I was still home in the hip brace when the news came of Robin Williams’ death. Since I live in Marin County, only one town away from his home in Tiburon, it felt more personal to me, knowing his neighborhood, and having several friends who cycled with him, they all, in terrible shock. I cried, bawling, loud jags for about an hour as the news reports and tweets rolled in, each one echoing the same basic story: Robin was tender and kind, shy and vulnerable, giving and warm, intelligent and well-mannered. Being a comic genius was actually much lower on the list.

Today, Joan Rivers died. She lived to be 81, sucking all the delicious marrow out of a long life while working her ass off every single day. For all their differences, she and Robin shared two things. First, the gift of comedy, which shows me time and time again to be the most potent medicine for the widest range of ailments. Second, they are widely hailed as people of integrity and humanity, always there to support or mentor, and always looking out for those coming up behind them.

It strikes me that the reason it hurts more to lose actors and comedians like Robin and Joan is because of this magical combination of humor and humility and the talent and drive they have to perform it for us, out loud, in public, on a stage. They make us feel as if they live inside our brains, saying all the things we want to say at JUST the perfect time, all the while an entire audience shares this same feeling, and bam, we are all connected. Most of us don’t know them personally, but they express our emotions and validate that we are not alone with all our complicated feelings through their writing, performance, and support of others doing the same work. They relieve us of our anxieties by pointing out how absurd our behavior is. There is real power in this exchange. Much more powerful than, say, creepy extremists carrying out horrific violence on other humans.

I hope we keep our focus on all the joy they brought us, because the world feels really terrible and overwhelming lately. They both made it a little easier for me to get up and face each day. I think I will read all the gushing remembrances over again and watch some good videos of them and others who make me laugh.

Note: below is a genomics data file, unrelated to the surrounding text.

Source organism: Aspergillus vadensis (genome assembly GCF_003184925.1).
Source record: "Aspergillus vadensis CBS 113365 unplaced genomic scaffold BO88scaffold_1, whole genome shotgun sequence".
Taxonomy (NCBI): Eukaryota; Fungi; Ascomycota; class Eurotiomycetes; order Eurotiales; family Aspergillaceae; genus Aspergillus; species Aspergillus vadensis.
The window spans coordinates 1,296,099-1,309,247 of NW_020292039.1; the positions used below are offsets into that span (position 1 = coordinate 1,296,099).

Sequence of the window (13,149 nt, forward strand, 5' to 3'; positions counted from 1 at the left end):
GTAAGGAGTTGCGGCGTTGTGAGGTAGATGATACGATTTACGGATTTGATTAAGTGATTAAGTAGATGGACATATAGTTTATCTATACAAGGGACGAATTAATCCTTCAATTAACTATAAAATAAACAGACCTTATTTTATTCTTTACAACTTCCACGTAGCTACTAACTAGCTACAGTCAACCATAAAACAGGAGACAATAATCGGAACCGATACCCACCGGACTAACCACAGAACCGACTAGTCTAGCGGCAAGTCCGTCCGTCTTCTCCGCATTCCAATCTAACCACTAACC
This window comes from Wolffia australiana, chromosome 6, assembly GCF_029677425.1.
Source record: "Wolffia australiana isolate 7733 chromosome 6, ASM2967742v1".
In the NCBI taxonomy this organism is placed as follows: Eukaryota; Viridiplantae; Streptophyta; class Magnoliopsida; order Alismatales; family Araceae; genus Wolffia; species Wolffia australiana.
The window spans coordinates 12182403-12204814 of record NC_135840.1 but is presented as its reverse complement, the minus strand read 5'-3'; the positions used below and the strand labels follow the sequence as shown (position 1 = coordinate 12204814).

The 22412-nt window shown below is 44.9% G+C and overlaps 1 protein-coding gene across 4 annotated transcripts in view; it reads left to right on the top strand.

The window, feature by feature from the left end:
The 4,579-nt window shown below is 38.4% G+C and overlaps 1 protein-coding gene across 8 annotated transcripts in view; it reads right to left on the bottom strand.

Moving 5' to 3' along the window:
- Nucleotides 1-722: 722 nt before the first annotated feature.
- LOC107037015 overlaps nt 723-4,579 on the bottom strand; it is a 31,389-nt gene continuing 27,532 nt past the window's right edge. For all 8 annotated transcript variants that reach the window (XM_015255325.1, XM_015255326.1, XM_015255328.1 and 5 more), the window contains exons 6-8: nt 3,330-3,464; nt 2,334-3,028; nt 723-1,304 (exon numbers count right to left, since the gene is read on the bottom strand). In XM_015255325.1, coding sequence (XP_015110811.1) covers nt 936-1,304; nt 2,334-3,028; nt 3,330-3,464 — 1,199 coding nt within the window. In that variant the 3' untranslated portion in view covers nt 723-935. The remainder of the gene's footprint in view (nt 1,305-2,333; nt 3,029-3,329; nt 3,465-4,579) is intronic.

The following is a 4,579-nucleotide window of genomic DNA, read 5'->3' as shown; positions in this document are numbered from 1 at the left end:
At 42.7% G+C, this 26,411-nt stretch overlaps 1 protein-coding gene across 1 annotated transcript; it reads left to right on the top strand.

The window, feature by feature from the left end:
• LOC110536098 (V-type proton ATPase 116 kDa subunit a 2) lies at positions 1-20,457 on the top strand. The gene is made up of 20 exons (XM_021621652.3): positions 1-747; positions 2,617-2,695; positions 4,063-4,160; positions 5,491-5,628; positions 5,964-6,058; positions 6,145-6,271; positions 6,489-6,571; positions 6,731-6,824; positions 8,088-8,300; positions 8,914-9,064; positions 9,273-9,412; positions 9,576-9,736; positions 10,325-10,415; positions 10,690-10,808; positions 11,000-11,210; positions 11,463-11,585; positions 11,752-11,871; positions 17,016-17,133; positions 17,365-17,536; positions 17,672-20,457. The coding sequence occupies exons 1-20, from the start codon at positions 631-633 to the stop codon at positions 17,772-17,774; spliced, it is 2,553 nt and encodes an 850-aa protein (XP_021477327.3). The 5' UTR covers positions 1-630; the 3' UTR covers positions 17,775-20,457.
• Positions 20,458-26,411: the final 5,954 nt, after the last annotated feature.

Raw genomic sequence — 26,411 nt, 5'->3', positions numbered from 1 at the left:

And hopefully the next person to go will be Vladimir Putin. And Pussy Riot will dance on his grave. (Joan would like this joke.)

Day 13: The Year of Surgery


As the years roll on, each seems to assume an identity, or at the very least they take on some strong character traits, which then get imparted to me as Life Experience. For example, I have taken lessons from Bad Hair ’95 and Was I Really At My Dad’s House for Three Whole Years in the Mid-2000’s? and applied them appropriately:

  • NEVER cut or color your hair as an immediate reaction to a break-up.
  • Yes, staying at your dad’s for three whole years while you were trying to start every part of your life over is fine, BUT, …no wait, no buts. That was all the way it was meant to be. Carry on.

I mention years as markers because once you are smack in the middle of life, they no longer feel like the largest, most never-ending measurement of time fathomable. They pass on at a steady clip, seemingly going faster each year, piling up the experiences and stories along side the ark in some vast warehouse of memories, photos, and boxes of receipts. Events get compressed and classified by year, and the older we get, by decade. (If you have kids, well then, you have some extra weird human-time machine living in your house to also contend with, who is constantly pulling you into the future with all their growing and changing and learning.)